Why does my cat hate the local stray?


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Some cats are very keen to make friends with other cats, and some are more independent and aloof.

(Q) My 17-year-old cat Smokey recently befriended a female kitten outside. They seem to have a real bond. However, I also feed a male stray that Smokey is very aggressive towards (though the young stray backs off quickly). Why is my cat friendly with one cat and unfriendly to another?

(A) Behaviourist Jon Bowen says: Cats vary in their sociability with some being very keen to make friends with other cats, and some being more independent and aloof. Cats who don't have a particularly sociable personality prefer not to live in groups or even in close proximity to other cats. Likewise, not all humans are party animals!

When they are under two years of age, cats seem to be more receptive to forming new friendships. As they get older they become less open-minded about other cats. In last year's Neighbourhood Cat Campaign, we found that middle-aged cats were most likely to get into conflict. This makes sense because in middle age cats are focused on holding onto the territory and resources they need to succeed and reproduce.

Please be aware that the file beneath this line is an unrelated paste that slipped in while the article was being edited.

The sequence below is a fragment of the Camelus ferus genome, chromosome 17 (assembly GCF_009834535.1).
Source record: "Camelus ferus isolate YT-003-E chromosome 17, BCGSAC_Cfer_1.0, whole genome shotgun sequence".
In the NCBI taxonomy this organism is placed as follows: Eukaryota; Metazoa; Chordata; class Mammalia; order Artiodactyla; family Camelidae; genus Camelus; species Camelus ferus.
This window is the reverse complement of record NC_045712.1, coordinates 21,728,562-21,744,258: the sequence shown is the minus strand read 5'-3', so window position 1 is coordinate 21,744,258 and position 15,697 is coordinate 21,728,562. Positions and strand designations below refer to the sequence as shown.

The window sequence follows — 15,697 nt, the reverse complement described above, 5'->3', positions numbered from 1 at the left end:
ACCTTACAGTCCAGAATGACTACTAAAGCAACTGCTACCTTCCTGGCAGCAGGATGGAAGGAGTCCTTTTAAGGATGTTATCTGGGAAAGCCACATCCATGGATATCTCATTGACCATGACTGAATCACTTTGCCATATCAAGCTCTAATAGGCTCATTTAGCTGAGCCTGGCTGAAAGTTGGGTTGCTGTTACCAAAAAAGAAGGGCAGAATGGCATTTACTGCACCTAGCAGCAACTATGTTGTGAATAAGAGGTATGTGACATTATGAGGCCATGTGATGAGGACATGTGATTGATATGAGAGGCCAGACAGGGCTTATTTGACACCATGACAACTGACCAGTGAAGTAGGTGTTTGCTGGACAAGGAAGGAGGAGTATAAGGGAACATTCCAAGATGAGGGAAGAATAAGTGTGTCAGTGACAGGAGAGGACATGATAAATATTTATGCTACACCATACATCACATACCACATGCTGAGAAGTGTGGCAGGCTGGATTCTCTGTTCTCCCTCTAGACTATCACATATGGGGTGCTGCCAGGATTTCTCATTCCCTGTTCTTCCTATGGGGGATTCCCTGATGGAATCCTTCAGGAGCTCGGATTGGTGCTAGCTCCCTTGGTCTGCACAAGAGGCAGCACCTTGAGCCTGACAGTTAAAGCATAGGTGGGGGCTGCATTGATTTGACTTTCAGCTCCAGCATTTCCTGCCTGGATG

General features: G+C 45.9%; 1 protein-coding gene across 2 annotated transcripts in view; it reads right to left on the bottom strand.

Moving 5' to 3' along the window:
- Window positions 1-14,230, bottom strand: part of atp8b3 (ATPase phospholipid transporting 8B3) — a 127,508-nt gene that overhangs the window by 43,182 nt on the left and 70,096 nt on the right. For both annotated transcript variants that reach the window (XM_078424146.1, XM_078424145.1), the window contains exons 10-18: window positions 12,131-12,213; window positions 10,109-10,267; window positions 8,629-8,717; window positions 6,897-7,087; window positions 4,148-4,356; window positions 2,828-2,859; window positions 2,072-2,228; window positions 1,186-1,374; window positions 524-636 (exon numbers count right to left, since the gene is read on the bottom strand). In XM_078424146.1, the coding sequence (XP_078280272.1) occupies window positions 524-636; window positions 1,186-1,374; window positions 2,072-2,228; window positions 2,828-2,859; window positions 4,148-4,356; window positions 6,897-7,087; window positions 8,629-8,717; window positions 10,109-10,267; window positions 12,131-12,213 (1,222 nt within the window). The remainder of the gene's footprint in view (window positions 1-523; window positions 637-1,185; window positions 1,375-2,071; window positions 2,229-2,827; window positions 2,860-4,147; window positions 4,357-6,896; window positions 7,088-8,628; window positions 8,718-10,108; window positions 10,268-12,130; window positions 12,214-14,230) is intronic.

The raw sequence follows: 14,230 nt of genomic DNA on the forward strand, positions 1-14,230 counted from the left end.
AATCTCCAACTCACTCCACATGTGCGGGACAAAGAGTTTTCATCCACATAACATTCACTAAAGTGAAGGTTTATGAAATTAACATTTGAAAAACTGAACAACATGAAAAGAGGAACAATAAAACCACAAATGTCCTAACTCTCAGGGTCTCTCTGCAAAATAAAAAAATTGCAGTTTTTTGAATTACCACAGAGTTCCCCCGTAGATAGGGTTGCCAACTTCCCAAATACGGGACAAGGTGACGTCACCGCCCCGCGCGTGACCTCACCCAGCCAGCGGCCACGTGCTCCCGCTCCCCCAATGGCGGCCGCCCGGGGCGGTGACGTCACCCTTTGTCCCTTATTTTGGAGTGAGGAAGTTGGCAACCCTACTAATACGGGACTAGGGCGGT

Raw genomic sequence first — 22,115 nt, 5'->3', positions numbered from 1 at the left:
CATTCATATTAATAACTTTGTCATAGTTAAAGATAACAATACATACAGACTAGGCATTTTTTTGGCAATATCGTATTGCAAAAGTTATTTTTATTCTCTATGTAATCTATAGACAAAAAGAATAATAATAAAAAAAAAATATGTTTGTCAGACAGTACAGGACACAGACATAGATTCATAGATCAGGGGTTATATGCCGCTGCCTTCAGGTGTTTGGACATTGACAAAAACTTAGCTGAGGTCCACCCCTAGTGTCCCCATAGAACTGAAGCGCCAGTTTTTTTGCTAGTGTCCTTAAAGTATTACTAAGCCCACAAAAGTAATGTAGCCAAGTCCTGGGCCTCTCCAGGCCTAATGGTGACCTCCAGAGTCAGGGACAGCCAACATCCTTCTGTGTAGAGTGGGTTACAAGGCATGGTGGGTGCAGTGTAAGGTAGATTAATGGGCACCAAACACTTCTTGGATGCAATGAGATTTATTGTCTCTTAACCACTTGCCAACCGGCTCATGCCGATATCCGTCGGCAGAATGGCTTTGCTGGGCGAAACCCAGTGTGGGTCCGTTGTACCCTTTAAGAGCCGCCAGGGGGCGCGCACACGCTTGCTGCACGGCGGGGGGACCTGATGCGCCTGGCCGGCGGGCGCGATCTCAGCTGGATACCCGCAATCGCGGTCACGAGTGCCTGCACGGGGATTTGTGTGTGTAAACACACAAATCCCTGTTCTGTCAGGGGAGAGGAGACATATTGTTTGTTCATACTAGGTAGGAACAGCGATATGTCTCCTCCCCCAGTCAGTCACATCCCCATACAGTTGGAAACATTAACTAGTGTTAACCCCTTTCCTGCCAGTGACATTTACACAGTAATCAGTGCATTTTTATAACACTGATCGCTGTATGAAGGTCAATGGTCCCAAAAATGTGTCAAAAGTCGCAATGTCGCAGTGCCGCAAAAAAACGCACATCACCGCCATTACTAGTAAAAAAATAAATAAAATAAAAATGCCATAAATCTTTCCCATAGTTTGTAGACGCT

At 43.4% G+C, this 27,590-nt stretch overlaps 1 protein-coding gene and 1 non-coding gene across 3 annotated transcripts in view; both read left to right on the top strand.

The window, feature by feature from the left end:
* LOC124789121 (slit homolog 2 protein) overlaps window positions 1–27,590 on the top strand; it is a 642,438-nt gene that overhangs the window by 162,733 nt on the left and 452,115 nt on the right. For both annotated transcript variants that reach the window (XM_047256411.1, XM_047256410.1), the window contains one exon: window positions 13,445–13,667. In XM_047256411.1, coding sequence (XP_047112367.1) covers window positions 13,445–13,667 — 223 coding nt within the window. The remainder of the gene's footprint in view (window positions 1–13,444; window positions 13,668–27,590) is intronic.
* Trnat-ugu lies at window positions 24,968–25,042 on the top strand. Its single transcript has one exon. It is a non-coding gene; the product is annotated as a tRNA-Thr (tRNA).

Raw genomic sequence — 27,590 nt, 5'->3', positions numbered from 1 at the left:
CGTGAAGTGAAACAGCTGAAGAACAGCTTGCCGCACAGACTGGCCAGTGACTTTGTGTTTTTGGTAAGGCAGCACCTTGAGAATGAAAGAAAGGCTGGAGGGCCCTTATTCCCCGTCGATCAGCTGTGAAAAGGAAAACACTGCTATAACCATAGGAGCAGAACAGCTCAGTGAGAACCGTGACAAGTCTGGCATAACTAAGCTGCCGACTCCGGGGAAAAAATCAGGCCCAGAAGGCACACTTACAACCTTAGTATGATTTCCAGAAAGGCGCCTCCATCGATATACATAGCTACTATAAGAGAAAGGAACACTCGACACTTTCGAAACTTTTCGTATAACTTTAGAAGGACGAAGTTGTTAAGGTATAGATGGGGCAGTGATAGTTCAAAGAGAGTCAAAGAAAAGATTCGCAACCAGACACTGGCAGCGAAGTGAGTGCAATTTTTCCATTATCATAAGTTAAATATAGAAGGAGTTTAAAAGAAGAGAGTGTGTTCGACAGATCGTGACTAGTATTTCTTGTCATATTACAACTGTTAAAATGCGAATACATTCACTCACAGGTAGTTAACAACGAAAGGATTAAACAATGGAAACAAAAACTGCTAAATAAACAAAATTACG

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The friendships cats make are highly individual, just like ours. While we befriend and choose to spend time with some people, we may intensely dislike others. Cats can also become very closely bonded to another cat, dog or person. I don't think cats are particular respecters of age, and the main reason that the young stray male backs down when Smokey attacks him is because he recognizes that Smokey means business! Cats generally don't like to get into scraps unless they have no choice, and young cats often lack the confidence to take on another cat.

It is great when cats form friendships, but it's not so great when we feed local strays and attract them into our cat's territory. This can be an immense source of stress, especially for an older cat. I would very strongly advise that you don't feed or encourage this stray cat anywhere near your home. Either call a charity so he can go through a neuter and homing scheme, or find a way to feed him well away from your garden. Otherwise there will come a point when this young male cat will not be willing to turn the other cheek, and it will be Smokey who is forced to flee.